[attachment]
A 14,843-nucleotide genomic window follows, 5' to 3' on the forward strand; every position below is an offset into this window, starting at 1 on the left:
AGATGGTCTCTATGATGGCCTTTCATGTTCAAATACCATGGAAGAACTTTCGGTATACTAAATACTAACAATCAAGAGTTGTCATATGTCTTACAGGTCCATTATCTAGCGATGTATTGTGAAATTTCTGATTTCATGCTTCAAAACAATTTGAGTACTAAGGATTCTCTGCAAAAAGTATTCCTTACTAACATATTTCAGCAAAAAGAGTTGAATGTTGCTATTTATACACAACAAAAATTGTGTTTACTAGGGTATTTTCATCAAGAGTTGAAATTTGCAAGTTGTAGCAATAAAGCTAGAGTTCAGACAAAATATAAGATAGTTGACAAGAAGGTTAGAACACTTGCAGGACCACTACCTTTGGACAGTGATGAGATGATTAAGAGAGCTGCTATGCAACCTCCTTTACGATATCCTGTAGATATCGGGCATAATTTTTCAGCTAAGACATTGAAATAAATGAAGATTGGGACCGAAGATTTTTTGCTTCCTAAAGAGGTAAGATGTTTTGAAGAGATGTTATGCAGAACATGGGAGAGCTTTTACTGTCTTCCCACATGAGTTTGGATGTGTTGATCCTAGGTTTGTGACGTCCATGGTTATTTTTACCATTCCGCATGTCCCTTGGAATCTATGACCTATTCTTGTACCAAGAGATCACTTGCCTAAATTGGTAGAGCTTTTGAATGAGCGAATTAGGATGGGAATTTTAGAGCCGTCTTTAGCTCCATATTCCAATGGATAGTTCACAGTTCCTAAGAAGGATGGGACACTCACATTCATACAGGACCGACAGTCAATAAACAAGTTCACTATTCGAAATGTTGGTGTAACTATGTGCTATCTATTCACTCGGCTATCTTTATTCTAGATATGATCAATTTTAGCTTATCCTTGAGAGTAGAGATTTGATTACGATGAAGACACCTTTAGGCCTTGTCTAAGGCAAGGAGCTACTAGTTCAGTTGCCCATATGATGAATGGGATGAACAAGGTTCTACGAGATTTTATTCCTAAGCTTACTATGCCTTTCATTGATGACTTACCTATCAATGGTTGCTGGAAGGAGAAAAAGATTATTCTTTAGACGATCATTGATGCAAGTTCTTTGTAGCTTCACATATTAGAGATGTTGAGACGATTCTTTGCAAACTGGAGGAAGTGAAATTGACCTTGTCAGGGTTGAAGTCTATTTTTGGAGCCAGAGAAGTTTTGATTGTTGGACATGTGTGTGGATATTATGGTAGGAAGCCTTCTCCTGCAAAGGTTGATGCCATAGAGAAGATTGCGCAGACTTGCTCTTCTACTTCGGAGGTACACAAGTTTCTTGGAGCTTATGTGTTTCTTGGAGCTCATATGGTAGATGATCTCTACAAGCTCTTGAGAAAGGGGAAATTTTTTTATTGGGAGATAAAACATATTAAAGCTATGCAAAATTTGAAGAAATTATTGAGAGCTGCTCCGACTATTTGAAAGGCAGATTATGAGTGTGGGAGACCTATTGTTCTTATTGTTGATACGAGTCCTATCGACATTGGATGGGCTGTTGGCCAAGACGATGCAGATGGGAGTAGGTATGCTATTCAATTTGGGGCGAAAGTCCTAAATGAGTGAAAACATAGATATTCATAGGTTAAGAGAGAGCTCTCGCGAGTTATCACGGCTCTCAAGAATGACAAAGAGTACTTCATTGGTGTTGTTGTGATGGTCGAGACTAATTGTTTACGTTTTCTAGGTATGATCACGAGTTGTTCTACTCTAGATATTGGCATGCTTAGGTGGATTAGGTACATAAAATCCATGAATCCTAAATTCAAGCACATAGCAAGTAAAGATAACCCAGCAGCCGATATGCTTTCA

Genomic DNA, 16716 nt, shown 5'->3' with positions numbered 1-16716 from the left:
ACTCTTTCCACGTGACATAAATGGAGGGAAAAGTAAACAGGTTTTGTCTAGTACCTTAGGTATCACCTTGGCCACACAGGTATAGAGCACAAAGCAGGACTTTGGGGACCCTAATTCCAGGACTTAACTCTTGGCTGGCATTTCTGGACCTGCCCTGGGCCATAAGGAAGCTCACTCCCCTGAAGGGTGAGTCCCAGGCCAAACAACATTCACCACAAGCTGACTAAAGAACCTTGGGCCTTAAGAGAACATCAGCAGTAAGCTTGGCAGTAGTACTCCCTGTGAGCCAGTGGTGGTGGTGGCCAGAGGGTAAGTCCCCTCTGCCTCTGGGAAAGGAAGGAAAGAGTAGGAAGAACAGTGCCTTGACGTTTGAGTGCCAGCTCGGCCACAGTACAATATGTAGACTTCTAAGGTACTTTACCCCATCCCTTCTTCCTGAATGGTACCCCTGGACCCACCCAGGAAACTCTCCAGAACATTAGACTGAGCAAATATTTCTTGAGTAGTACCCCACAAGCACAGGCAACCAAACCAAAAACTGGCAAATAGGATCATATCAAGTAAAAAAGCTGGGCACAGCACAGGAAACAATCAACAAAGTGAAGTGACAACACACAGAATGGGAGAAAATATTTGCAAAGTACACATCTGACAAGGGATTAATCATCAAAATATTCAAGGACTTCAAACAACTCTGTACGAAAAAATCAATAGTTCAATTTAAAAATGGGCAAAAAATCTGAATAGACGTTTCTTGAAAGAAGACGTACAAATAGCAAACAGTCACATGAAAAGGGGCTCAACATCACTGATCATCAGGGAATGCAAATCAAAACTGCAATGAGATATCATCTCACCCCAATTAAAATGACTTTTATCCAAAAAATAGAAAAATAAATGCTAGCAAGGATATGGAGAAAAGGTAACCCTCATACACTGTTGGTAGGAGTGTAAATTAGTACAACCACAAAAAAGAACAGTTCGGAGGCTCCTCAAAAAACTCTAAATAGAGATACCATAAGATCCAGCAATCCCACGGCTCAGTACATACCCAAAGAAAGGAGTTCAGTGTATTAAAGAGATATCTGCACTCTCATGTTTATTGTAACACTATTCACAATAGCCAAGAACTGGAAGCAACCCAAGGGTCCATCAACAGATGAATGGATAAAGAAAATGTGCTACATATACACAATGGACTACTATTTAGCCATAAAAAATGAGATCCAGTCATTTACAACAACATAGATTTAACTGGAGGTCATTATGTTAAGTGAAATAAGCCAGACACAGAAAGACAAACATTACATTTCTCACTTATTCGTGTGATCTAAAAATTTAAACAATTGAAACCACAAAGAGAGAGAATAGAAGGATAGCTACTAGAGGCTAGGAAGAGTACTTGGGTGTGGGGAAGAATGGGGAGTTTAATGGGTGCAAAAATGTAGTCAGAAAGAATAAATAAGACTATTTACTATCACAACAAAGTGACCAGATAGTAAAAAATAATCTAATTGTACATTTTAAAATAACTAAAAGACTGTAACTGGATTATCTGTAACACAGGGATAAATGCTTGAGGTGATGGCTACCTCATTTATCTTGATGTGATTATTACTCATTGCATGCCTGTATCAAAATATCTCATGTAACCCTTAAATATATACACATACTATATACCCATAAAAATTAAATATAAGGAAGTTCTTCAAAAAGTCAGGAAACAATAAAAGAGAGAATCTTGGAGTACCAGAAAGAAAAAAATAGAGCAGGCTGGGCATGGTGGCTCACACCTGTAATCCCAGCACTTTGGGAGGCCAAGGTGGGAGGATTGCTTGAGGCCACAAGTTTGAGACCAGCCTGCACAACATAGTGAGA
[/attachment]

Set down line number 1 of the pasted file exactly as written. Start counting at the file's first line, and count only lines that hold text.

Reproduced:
A 14,843-nucleotide genomic window follows, 5' to 3' on the forward strand; every position below is an offset into this window, starting at 1 on the left: